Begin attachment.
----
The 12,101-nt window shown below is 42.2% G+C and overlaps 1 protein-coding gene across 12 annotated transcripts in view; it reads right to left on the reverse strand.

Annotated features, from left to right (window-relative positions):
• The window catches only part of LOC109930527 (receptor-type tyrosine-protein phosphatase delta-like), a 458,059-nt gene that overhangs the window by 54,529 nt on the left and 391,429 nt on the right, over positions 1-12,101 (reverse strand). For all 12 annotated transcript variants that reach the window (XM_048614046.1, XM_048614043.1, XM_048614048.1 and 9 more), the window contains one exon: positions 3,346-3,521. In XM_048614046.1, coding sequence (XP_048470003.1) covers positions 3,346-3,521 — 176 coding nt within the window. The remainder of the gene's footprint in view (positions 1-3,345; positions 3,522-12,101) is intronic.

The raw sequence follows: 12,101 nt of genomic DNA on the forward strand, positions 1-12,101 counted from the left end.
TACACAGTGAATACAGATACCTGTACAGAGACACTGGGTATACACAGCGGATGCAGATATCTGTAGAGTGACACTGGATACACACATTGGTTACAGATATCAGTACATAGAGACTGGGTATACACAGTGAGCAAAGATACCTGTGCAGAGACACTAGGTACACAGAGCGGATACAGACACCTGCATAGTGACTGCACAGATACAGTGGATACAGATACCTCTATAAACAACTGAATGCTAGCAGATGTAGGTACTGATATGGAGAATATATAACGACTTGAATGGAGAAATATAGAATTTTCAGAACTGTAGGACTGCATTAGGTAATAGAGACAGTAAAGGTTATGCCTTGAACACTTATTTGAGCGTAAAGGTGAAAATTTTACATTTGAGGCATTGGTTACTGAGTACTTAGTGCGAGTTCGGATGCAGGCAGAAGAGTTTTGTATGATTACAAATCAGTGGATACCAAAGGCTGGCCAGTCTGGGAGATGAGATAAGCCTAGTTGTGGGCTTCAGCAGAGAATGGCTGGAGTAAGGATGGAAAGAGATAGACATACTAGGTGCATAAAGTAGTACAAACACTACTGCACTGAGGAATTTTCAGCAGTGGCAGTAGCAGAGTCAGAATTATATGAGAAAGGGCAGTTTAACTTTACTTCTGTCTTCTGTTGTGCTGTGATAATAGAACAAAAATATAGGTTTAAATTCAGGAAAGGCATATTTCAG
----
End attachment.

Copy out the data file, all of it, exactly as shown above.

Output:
The 12,101-nt window shown below is 42.2% G+C and overlaps 1 protein-coding gene across 12 annotated transcripts in view; it reads right to left on the reverse strand.

Annotated features, from left to right (window-relative positions):
• The window catches only part of LOC109930527 (receptor-type tyrosine-protein phosphatase delta-like), a 458,059-nt gene that overhangs the window by 54,529 nt on the left and 391,429 nt on the right, over positions 1-12,101 (reverse strand). For all 12 annotated transcript variants that reach the window (XM_048614046.1, XM_048614043.1, XM_048614048.1 and 9 more), the window contains one exon: positions 3,346-3,521. In XM_048614046.1, coding sequence (XP_048470003.1) covers positions 3,346-3,521 — 176 coding nt within the window. The remainder of the gene's footprint in view (positions 1-3,345; positions 3,522-12,101) is intronic.

The raw sequence follows: 12,101 nt of genomic DNA on the forward strand, positions 1-12,101 counted from the left end.
TACACAGTGAATACAGATACCTGTACAGAGACACTGGGTATACACAGCGGATGCAGATATCTGTAGAGTGACACTGGATACACACATTGGTTACAGATATCAGTACATAGAGACTGGGTATACACAGTGAGCAAAGATACCTGTGCAGAGACACTAGGTACACAGAGCGGATACAGACACCTGCATAGTGACTGCACAGATACAGTGGATACAGATACCTCTATAAACAACTGAATGCTAGCAGATGTAGGTACTGATATGGAGAATATATAACGACTTGAATGGAGAAATATAGAATTTTCAGAACTGTAGGACTGCATTAGGTAATAGAGACAGTAAAGGTTATGCCTTGAACACTTATTTGAGCGTAAAGGTGAAAATTTTACATTTGAGGCATTGGTTACTGAGTACTTAGTGCGAGTTCGGATGCAGGCAGAAGAGTTTTGTATGATTACAAATCAGTGGATACCAAAGGCTGGCCAGTCTGGGAGATGAGATAAGCCTAGTTGTGGGCTTCAGCAGAGAATGGCTGGAGTAAGGATGGAAAGAGATAGACATACTAGGTGCATAAAGTAGTACAAACACTACTGCACTGAGGAATTTTCAGCAGTGGCAGTAGCAGAGTCAGAATTATATGAGAAAGGGCAGTTTAACTTTACTTCTGTCTTCTGTTGTGCTGTGATAATAGAACAAAAATATAGGTTTAAATTCAGGAAAGGCATATTTCAG